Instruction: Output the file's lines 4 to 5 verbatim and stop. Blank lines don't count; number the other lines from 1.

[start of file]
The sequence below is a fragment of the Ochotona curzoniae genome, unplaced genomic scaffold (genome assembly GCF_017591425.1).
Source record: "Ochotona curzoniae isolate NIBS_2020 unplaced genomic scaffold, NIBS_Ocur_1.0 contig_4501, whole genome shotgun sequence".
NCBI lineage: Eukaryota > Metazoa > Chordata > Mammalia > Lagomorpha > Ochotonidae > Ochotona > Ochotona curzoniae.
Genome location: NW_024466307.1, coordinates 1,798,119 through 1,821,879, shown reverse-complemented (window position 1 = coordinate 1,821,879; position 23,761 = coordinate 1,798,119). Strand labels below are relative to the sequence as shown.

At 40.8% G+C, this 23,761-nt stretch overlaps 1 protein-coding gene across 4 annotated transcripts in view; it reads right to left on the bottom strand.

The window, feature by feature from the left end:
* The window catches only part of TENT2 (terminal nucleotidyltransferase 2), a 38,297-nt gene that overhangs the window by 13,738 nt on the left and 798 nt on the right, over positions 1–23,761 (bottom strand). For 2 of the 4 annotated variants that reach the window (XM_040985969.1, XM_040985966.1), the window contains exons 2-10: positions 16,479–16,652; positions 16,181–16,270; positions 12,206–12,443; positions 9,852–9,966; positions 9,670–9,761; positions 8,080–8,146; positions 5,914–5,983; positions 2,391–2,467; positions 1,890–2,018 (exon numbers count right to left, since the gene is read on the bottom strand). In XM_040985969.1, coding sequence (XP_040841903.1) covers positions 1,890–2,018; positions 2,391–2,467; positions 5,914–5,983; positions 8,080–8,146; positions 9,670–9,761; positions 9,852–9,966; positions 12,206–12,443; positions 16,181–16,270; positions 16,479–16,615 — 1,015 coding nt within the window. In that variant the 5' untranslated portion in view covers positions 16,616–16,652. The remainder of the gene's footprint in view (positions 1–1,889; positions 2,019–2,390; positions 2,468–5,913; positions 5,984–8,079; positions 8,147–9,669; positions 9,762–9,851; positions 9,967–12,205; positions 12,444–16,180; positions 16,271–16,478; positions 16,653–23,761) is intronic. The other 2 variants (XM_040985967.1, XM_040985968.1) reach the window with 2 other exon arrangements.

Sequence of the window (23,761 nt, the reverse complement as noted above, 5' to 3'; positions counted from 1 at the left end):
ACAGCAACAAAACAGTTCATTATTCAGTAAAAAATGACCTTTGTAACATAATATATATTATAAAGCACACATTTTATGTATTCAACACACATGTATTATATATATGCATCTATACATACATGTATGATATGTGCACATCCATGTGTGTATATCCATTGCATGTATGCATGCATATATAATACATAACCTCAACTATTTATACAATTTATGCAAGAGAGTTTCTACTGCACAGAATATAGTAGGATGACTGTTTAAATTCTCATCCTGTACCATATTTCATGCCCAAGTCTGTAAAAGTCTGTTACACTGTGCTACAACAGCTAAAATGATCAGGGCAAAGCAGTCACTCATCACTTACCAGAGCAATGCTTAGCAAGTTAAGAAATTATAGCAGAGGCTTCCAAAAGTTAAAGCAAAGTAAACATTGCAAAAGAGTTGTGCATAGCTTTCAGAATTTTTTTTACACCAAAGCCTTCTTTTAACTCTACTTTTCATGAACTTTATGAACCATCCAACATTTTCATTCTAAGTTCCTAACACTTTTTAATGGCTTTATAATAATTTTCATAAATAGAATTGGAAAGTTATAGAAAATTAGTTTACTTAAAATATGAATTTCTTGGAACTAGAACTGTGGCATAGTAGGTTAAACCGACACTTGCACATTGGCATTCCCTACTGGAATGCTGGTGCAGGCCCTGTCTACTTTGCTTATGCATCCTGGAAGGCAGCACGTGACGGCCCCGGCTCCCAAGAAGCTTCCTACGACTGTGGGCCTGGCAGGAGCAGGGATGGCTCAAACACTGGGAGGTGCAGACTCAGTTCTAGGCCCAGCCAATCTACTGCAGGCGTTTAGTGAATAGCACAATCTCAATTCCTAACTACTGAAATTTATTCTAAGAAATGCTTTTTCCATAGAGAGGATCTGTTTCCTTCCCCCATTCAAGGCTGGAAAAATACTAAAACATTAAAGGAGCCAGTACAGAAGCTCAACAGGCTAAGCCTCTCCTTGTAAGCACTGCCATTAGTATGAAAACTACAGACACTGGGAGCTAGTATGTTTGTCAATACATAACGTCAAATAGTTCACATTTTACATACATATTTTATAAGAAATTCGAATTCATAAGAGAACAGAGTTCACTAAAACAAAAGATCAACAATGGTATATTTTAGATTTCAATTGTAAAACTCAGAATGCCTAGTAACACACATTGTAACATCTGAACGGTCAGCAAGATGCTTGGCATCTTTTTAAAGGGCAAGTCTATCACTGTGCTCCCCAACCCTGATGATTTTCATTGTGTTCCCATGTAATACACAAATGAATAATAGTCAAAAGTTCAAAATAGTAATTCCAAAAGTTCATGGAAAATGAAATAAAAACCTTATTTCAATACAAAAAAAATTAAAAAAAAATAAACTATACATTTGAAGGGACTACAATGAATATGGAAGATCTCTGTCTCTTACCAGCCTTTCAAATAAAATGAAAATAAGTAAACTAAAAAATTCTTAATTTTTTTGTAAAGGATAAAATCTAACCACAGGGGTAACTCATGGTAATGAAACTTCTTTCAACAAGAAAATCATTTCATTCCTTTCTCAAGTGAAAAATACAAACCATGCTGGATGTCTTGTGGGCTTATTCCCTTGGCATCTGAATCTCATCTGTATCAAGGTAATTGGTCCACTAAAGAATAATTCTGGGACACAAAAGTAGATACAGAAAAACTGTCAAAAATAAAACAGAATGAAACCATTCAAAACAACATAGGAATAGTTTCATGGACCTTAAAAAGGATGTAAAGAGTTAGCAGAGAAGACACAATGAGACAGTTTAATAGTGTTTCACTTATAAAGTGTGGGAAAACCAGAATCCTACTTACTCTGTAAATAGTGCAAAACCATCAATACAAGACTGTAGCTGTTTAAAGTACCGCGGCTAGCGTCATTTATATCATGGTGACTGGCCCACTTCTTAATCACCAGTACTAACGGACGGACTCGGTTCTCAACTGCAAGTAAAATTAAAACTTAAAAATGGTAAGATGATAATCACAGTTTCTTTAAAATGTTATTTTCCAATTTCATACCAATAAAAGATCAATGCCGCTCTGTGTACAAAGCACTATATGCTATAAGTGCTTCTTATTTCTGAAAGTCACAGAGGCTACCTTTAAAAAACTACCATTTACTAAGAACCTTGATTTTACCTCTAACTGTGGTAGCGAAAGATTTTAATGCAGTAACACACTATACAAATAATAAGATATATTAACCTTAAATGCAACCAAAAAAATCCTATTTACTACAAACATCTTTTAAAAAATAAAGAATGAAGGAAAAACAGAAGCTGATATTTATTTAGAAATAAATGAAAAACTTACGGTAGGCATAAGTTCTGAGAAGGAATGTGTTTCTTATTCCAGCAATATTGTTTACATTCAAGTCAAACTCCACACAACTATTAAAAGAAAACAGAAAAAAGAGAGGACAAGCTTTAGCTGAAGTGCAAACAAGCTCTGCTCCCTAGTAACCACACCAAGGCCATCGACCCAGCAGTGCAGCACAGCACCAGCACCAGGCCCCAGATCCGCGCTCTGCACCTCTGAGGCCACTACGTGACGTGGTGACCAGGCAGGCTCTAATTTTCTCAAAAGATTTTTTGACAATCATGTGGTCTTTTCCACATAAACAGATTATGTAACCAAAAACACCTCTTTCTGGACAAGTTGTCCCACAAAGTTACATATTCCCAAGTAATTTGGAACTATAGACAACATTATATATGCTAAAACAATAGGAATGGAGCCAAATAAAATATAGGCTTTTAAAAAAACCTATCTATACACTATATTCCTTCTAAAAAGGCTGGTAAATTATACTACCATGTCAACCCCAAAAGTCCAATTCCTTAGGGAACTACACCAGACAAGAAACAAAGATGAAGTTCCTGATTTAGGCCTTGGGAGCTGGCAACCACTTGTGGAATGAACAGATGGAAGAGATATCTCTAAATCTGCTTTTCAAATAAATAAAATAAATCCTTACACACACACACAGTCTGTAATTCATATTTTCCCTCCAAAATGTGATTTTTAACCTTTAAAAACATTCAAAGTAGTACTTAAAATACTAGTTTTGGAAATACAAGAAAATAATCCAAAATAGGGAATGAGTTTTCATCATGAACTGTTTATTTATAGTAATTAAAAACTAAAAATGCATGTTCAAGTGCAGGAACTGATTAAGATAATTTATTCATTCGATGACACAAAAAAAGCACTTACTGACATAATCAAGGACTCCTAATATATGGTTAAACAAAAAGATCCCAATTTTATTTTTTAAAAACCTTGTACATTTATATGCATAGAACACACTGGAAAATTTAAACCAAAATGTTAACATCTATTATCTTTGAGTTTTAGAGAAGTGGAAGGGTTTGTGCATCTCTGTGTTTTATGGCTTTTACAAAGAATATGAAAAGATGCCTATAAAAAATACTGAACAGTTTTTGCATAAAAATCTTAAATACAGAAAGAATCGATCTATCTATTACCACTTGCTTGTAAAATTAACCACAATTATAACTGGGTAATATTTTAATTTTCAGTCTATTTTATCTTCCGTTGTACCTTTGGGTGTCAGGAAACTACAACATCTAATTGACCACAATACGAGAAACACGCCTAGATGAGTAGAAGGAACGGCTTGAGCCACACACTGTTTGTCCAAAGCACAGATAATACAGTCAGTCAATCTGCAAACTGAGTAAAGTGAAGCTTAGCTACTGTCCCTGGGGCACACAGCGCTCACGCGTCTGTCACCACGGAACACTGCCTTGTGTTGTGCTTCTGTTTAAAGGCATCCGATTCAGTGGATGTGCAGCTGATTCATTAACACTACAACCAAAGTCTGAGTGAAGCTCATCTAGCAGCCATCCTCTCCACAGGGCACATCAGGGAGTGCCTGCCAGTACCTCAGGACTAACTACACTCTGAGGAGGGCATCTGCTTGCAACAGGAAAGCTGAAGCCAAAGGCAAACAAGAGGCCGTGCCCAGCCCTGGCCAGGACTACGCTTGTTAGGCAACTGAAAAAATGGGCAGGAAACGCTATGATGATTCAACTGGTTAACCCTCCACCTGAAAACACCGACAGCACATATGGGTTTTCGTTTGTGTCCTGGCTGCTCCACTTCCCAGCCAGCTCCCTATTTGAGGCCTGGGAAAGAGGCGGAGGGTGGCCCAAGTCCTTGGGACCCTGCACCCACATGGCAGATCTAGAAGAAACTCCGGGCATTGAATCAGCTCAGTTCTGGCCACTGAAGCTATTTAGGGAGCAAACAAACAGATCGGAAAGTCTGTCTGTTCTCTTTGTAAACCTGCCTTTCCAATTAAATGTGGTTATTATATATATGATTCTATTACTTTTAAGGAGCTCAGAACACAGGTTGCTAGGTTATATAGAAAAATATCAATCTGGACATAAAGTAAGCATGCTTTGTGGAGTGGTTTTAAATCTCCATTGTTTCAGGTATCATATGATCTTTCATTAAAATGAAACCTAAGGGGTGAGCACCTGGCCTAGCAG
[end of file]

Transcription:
Genome location: NW_024466307.1, coordinates 1,798,119 through 1,821,879, shown reverse-complemented (window position 1 = coordinate 1,821,879; position 23,761 = coordinate 1,798,119). Strand labels below are relative to the sequence as shown.

At 40.8% G+C, this 23,761-nt stretch overlaps 1 protein-coding gene across 4 annotated transcripts in view; it reads right to left on the bottom strand.